Federal officials with FEMA and the National Hurricane Center were blunt today in assessing Irene's threat to North Carolina's coast.
For the past few days, FEMA administrator Craig Fugate and NHC director Bill Read have been holding daily conference calls with reporters, talking about the latest forecasts for the storm and the plans currently in place to respond to it all along the eastern seaboard.
The focus, today, though, was on North Carolina.
Read said he expects the NHC will issue hurricane warnings at 5pm today for the areas currently under hurricane watch. That's most of the state's coastline, from Topsail Island northward.
Read said NHC's confidence in its current forecast through Saturday morning is "quite high."
"There will be an impact on eastern North Carolina. In our opinion, the storm will maintain winds of 115 mph as it approaches the North Carolina coast,” Read said.
FEMA director Craig Fugate said he had not yet received a request from help from any governor, but said the staging area set up at Fort Bragg will be fully stocked with big generators, bottled food and water, tarps, and other supplies.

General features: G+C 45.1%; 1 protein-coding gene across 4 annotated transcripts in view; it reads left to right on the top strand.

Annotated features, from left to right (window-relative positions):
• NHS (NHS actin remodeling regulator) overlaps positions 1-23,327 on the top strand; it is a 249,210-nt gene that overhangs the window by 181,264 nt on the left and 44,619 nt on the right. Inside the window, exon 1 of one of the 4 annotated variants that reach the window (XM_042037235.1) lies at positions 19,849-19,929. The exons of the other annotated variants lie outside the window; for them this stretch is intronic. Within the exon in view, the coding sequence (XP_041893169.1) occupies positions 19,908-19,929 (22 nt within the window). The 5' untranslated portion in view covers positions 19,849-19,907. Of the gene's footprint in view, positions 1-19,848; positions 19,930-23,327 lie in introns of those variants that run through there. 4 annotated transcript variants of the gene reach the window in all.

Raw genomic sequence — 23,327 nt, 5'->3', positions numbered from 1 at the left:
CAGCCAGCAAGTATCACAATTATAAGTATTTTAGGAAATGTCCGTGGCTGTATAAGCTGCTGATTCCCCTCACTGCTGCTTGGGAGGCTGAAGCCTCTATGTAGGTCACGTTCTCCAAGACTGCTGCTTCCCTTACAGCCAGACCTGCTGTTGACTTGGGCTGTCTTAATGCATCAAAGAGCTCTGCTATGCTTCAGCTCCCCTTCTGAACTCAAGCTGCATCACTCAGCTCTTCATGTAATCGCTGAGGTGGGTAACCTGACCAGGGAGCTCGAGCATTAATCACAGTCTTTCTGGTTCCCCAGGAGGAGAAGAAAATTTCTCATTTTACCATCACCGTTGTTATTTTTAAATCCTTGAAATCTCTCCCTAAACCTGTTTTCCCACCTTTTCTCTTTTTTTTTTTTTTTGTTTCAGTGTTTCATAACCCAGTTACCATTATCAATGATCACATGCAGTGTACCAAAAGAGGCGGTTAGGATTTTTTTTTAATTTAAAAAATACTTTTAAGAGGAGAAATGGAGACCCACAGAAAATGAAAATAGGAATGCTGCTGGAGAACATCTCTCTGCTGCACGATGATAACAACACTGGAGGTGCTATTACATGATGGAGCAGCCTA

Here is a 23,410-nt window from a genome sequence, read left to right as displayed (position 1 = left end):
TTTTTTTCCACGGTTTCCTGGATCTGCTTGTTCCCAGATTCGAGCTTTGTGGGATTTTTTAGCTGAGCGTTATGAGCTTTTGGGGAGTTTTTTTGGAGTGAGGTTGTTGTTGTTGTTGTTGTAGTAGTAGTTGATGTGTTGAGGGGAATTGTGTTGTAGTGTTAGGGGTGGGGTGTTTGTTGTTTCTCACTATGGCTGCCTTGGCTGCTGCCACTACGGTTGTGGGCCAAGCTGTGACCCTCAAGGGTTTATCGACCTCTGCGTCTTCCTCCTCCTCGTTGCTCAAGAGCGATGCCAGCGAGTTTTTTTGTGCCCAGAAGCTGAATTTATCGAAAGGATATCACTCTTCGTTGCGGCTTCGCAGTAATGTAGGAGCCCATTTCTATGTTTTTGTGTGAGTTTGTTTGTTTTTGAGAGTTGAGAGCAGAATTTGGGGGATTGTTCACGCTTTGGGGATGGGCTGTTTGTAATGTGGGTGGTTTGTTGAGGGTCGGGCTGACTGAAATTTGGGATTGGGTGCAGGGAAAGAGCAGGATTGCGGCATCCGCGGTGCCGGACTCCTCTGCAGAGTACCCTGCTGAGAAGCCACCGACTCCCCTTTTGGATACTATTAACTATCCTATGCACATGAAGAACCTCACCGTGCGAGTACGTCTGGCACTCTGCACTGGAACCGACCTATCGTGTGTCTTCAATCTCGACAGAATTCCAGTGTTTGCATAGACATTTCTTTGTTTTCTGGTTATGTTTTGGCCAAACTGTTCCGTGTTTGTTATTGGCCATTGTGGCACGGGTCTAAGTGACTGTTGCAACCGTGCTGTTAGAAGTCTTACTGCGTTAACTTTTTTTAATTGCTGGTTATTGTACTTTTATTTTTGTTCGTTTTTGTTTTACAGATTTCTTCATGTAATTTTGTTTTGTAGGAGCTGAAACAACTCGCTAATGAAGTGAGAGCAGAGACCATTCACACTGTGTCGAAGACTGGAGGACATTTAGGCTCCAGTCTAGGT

"North Carolina has got the greatest threat right now and looks the most likely to receive direct landfall," Fugate said. "This will not be just a coastal storm." He said high winds, flooding, and power outages from downed trees are likely well inland.
Fugate also urged eastern NC residents to heed the warnings of local officials and evacuate if asked to. "People need to understand that their time will be running out to be prepared and be ready."